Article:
Local Magazines

Horse Trough Bowled Over

As featured in Beach Media magazines

Horses are rarely seen now on the roads in Southgate but were once a common sight. Cars have now replaced carts and carriages. Petrol stations have replaced drinking troughs. There are presently nine remaining drinking troughs located in Enfield and these have all been planted out. Selborne Bowling Club took the community initiative to plant out this trough to brighten up this part of The Green opposite their club.

This is a typical horse and cattle trough made from granite and is nine feet six inches long with a drinking fountain at one end and a water trough below for dogs and sheep. The trough was installed by The Metropolitan Drinking Fountain and Cattle Trough Association in 1886 at a cost of £50 and was paid for by public subscription. The Association was set up in 1859 by Samuel Gurney MP to provide free clean drinking water to support animal welfare.

In the 19thCentury, London was short of public drinking water fountains and cattle drinking troughs and there was a need to provide clean sources of water in urban areas to meet the needs of horses transporting goods and people and for cattle and sheep being driven into central London on market days.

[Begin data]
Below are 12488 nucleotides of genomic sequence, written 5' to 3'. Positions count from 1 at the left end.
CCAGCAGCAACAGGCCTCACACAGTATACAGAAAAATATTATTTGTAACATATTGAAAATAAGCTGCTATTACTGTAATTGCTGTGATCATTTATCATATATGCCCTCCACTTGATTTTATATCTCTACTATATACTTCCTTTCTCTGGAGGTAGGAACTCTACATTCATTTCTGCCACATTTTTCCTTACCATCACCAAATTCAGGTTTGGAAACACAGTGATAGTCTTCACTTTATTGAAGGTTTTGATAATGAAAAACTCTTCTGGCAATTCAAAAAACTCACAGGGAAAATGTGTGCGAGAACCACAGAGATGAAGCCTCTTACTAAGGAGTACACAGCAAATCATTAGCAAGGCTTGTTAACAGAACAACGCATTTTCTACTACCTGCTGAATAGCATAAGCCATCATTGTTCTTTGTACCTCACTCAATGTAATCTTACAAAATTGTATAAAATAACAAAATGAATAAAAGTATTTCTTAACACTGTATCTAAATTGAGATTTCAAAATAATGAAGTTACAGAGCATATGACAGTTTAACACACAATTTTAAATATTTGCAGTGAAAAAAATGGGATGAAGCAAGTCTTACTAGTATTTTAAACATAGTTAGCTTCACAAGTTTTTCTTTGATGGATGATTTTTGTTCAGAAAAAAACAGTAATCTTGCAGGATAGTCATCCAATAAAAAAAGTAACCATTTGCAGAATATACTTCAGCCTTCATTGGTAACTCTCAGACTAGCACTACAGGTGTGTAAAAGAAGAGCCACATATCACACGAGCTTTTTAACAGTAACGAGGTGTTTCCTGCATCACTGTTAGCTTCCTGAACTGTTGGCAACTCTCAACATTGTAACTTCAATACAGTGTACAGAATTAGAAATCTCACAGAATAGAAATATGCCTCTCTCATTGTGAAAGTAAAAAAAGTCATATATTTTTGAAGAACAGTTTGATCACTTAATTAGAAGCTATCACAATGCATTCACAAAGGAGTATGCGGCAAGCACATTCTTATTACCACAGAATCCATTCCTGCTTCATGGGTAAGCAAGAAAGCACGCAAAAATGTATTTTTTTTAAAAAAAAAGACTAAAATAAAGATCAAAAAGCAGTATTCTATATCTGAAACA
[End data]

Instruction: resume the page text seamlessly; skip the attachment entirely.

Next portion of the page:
In the early 19thCentury, the supply of clean drinking water in London was of major concern, cholera had been epidemic in 1854 and the growing population put increasing pressure to supply clean drinking water. The beer had been a safer alternative to drinking contaminated water and to counter this the Temperance movement encouraged and helped to fund public drinking water fountains located opposite public houses and coaching Inns.

The Troughs were funded by public donations and by wealthy philanthropic Victorian patrons; together with support from The Royal Society for the Prevention of Cruelty to Animals. By 1879 there were 800 troughs supplying the needs of over 50,000 horses in London.

Drinking troughs were the petrol stations of the 19thCentury commonly located adjacent to coaching inns such as the Cherry Tree. The troughs were a vital element to facilitate transport and patrons at private establishments were expected to pay for this service or to use the inn. Notices usually stated, “All that water their horses here must pay a penny or have some beer”.

In 1936 as petrol-driven motoring replaced horse-drawn transport the installation of water troughs ceased. Selborne Bowling club opened in 1912 and is still bowling strong, pay us a visit and be bowled over.


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